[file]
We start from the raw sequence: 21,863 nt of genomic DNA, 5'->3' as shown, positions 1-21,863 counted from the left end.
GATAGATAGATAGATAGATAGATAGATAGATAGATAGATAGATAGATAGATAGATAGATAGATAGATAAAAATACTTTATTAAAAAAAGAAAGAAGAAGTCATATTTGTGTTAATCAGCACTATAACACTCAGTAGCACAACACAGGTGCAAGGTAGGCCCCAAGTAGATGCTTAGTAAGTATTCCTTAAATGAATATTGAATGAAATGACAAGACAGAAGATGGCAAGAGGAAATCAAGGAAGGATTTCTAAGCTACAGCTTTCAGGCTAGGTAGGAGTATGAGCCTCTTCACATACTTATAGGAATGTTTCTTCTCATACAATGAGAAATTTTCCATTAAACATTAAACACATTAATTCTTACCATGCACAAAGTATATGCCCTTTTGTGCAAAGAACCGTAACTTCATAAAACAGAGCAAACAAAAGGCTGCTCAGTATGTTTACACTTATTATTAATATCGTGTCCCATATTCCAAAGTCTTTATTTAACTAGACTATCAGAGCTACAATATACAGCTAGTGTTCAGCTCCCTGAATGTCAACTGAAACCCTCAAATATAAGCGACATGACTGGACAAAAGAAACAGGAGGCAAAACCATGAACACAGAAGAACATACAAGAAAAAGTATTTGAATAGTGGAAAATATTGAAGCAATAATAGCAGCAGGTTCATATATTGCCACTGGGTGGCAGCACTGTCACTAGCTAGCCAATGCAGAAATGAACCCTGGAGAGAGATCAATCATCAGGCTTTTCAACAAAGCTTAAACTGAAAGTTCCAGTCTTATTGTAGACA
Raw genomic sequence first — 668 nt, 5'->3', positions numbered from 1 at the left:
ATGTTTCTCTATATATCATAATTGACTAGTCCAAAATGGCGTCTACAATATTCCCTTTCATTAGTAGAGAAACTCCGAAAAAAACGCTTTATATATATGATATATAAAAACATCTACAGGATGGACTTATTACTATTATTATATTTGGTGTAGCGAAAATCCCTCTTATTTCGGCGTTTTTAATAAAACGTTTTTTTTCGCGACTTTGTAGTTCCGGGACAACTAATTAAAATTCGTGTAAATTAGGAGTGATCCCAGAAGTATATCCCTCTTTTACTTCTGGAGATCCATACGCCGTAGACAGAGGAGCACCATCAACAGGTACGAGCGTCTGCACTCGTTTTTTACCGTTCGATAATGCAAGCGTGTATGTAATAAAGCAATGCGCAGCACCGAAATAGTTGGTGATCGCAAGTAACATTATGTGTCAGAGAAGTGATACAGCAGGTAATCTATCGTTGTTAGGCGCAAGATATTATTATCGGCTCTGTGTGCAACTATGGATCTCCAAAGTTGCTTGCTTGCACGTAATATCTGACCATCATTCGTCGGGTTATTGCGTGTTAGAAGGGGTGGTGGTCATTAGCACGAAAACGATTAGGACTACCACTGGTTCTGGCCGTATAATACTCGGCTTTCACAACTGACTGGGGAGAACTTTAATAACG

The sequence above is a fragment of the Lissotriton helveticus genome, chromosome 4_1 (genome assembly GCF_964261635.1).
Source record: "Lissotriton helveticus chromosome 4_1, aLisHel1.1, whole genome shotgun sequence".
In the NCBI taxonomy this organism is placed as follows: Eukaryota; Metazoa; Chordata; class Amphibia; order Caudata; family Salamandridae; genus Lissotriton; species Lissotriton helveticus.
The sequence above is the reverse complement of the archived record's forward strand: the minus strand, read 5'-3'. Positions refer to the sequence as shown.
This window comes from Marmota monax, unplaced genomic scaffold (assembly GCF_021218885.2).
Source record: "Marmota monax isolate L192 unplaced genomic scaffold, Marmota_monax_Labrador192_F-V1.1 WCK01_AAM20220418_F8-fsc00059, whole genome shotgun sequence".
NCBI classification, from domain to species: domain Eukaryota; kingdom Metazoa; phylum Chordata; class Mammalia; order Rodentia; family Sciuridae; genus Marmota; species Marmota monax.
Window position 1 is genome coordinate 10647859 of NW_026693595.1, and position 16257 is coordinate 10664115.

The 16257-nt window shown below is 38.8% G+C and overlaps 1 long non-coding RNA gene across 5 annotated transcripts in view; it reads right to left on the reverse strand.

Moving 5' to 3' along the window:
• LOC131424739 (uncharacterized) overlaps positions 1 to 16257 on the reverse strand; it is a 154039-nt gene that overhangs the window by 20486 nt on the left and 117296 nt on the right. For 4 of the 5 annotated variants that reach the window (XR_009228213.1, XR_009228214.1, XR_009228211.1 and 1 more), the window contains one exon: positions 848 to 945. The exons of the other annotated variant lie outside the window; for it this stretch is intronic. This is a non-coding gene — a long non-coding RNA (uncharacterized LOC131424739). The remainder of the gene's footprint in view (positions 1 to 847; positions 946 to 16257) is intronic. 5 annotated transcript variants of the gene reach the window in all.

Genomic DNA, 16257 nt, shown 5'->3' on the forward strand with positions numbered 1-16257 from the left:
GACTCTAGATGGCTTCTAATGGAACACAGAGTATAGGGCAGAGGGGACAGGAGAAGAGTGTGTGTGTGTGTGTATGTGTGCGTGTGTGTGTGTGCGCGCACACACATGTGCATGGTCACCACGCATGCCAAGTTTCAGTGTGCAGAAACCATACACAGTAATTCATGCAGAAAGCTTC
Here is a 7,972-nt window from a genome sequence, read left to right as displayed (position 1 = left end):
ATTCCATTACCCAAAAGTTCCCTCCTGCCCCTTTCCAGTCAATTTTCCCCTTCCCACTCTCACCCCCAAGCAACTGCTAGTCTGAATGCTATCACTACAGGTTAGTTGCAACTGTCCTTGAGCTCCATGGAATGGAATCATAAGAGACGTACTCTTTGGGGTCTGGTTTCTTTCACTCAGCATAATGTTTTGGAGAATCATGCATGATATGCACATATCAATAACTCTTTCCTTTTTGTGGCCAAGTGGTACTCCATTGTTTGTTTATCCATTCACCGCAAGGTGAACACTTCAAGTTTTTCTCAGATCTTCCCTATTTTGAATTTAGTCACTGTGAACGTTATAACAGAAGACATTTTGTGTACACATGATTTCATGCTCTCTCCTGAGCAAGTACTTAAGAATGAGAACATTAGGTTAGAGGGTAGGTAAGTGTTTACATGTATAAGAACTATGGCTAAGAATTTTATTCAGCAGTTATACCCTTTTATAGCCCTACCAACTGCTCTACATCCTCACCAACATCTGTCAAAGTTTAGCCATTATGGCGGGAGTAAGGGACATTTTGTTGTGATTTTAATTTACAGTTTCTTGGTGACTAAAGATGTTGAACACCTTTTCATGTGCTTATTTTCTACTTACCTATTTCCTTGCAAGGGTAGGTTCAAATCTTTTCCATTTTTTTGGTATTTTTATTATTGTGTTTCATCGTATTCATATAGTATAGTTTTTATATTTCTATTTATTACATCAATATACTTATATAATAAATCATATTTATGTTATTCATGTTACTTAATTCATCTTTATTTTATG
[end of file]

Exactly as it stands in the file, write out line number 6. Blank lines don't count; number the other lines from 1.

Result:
Source record: "Lissotriton helveticus chromosome 4_1, aLisHel1.1, whole genome shotgun sequence".